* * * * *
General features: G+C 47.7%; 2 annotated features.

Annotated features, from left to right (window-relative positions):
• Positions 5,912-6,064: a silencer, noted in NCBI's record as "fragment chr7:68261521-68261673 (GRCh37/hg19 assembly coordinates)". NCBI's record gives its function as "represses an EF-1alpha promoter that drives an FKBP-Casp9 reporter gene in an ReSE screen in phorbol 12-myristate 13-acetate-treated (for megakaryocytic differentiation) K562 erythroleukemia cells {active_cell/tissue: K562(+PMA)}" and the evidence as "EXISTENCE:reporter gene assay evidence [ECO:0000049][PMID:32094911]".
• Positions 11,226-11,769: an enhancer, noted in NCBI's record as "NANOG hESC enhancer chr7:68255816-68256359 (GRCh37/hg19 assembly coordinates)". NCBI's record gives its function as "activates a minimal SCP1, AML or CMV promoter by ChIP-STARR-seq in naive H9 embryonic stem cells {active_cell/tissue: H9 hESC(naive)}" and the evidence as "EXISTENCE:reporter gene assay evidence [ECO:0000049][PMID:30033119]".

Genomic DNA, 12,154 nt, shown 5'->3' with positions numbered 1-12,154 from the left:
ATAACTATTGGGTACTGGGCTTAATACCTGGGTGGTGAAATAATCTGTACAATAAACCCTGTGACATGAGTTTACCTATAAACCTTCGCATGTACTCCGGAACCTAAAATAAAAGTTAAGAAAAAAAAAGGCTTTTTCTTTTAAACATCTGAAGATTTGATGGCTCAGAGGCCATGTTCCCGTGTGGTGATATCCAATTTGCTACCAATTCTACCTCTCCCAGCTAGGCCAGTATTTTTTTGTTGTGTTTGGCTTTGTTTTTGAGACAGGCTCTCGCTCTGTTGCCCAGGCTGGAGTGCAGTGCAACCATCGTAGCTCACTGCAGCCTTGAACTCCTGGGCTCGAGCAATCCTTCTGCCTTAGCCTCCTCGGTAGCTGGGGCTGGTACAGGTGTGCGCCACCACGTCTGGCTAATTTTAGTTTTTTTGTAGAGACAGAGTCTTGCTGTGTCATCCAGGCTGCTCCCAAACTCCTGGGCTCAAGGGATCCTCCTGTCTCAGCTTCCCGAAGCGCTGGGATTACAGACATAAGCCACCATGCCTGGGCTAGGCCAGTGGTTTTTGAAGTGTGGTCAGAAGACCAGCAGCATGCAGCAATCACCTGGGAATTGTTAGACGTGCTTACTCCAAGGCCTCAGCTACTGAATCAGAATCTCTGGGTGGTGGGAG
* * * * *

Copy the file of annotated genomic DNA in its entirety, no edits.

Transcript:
General features: G+C 47.7%; 2 annotated features.

Annotated features, from left to right (window-relative positions):
• Positions 5,912-6,064: a silencer, noted in NCBI's record as "fragment chr7:68261521-68261673 (GRCh37/hg19 assembly coordinates)". NCBI's record gives its function as "represses an EF-1alpha promoter that drives an FKBP-Casp9 reporter gene in an ReSE screen in phorbol 12-myristate 13-acetate-treated (for megakaryocytic differentiation) K562 erythroleukemia cells {active_cell/tissue: K562(+PMA)}" and the evidence as "EXISTENCE:reporter gene assay evidence [ECO:0000049][PMID:32094911]".
• Positions 11,226-11,769: an enhancer, noted in NCBI's record as "NANOG hESC enhancer chr7:68255816-68256359 (GRCh37/hg19 assembly coordinates)". NCBI's record gives its function as "activates a minimal SCP1, AML or CMV promoter by ChIP-STARR-seq in naive H9 embryonic stem cells {active_cell/tissue: H9 hESC(naive)}" and the evidence as "EXISTENCE:reporter gene assay evidence [ECO:0000049][PMID:30033119]".

Genomic DNA, 12,154 nt, shown 5'->3' with positions numbered 1-12,154 from the left:
ATAACTATTGGGTACTGGGCTTAATACCTGGGTGGTGAAATAATCTGTACAATAAACCCTGTGACATGAGTTTACCTATAAACCTTCGCATGTACTCCGGAACCTAAAATAAAAGTTAAGAAAAAAAAAGGCTTTTTCTTTTAAACATCTGAAGATTTGATGGCTCAGAGGCCATGTTCCCGTGTGGTGATATCCAATTTGCTACCAATTCTACCTCTCCCAGCTAGGCCAGTATTTTTTTGTTGTGTTTGGCTTTGTTTTTGAGACAGGCTCTCGCTCTGTTGCCCAGGCTGGAGTGCAGTGCAACCATCGTAGCTCACTGCAGCCTTGAACTCCTGGGCTCGAGCAATCCTTCTGCCTTAGCCTCCTCGGTAGCTGGGGCTGGTACAGGTGTGCGCCACCACGTCTGGCTAATTTTAGTTTTTTTGTAGAGACAGAGTCTTGCTGTGTCATCCAGGCTGCTCCCAAACTCCTGGGCTCAAGGGATCCTCCTGTCTCAGCTTCCCGAAGCGCTGGGATTACAGACATAAGCCACCATGCCTGGGCTAGGCCAGTGGTTTTTGAAGTGTGGTCAGAAGACCAGCAGCATGCAGCAATCACCTGGGAATTGTTAGACGTGCTTACTCCAAGGCCTCAGCTACTGAATCAGAATCTCTGGGTGGTGGGAG